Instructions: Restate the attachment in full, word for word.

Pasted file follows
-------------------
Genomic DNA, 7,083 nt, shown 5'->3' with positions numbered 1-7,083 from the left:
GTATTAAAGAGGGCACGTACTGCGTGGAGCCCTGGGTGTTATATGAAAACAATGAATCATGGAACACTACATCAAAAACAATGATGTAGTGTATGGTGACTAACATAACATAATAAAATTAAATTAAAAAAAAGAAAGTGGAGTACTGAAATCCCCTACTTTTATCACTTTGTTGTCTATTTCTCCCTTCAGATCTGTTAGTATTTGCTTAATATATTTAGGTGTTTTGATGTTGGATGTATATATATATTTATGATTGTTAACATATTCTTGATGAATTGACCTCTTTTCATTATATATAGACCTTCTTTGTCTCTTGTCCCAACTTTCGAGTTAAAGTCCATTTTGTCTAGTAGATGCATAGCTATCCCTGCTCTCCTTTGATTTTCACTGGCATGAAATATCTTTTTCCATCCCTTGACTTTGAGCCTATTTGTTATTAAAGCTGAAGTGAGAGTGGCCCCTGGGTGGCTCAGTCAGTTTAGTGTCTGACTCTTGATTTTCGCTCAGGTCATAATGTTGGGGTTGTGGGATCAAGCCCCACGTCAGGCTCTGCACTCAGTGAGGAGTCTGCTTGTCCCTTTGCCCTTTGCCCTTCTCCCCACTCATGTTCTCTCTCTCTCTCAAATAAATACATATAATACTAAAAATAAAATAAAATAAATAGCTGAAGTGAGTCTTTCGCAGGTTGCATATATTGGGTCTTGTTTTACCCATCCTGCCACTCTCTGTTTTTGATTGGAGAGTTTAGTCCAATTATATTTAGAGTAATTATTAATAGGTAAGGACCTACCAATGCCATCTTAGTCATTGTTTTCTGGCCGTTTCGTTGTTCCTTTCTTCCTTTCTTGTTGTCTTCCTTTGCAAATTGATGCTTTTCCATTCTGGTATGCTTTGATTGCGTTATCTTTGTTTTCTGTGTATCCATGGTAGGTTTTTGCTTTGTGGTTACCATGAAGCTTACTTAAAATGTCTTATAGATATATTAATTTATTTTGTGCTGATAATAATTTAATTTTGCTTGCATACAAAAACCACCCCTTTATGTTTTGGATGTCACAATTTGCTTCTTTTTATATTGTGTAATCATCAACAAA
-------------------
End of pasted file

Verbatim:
Genomic DNA, 7,083 nt, shown 5'->3' with positions numbered 1-7,083 from the left:
GTATTAAAGAGGGCACGTACTGCGTGGAGCCCTGGGTGTTATATGAAAACAATGAATCATGGAACACTACATCAAAAACAATGATGTAGTGTATGGTGACTAACATAACATAATAAAATTAAATTAAAAAAAAGAAAGTGGAGTACTGAAATCCCCTACTTTTATCACTTTGTTGTCTATTTCTCCCTTCAGATCTGTTAGTATTTGCTTAATATATTTAGGTGTTTTGATGTTGGATGTATATATATATTTATGATTGTTAACATATTCTTGATGAATTGACCTCTTTTCATTATATATAGACCTTCTTTGTCTCTTGTCCCAACTTTCGAGTTAAAGTCCATTTTGTCTAGTAGATGCATAGCTATCCCTGCTCTCCTTTGATTTTCACTGGCATGAAATATCTTTTTCCATCCCTTGACTTTGAGCCTATTTGTTATTAAAGCTGAAGTGAGAGTGGCCCCTGGGTGGCTCAGTCAGTTTAGTGTCTGACTCTTGATTTTCGCTCAGGTCATAATGTTGGGGTTGTGGGATCAAGCCCCACGTCAGGCTCTGCACTCAGTGAGGAGTCTGCTTGTCCCTTTGCCCTTTGCCCTTCTCCCCACTCATGTTCTCTCTCTCTCTCAAATAAATACATATAATACTAAAAATAAAATAAAATAAATAGCTGAAGTGAGTCTTTCGCAGGTTGCATATATTGGGTCTTGTTTTACCCATCCTGCCACTCTCTGTTTTTGATTGGAGAGTTTAGTCCAATTATATTTAGAGTAATTATTAATAGGTAAGGACCTACCAATGCCATCTTAGTCATTGTTTTCTGGCCGTTTCGTTGTTCCTTTCTTCCTTTCTTGTTGTCTTCCTTTGCAAATTGATGCTTTTCCATTCTGGTATGCTTTGATTGCGTTATCTTTGTTTTCTGTGTATCCATGGTAGGTTTTTGCTTTGTGGTTACCATGAAGCTTACTTAAAATGTCTTATAGATATATTAATTTATTTTGTGCTGATAATAATTTAATTTTGCTTGCATACAAAAACCACCCCTTTATGTTTTGGATGTCACAATTTGCTTCTTTTTATATTGTGTAATCATCAACAAA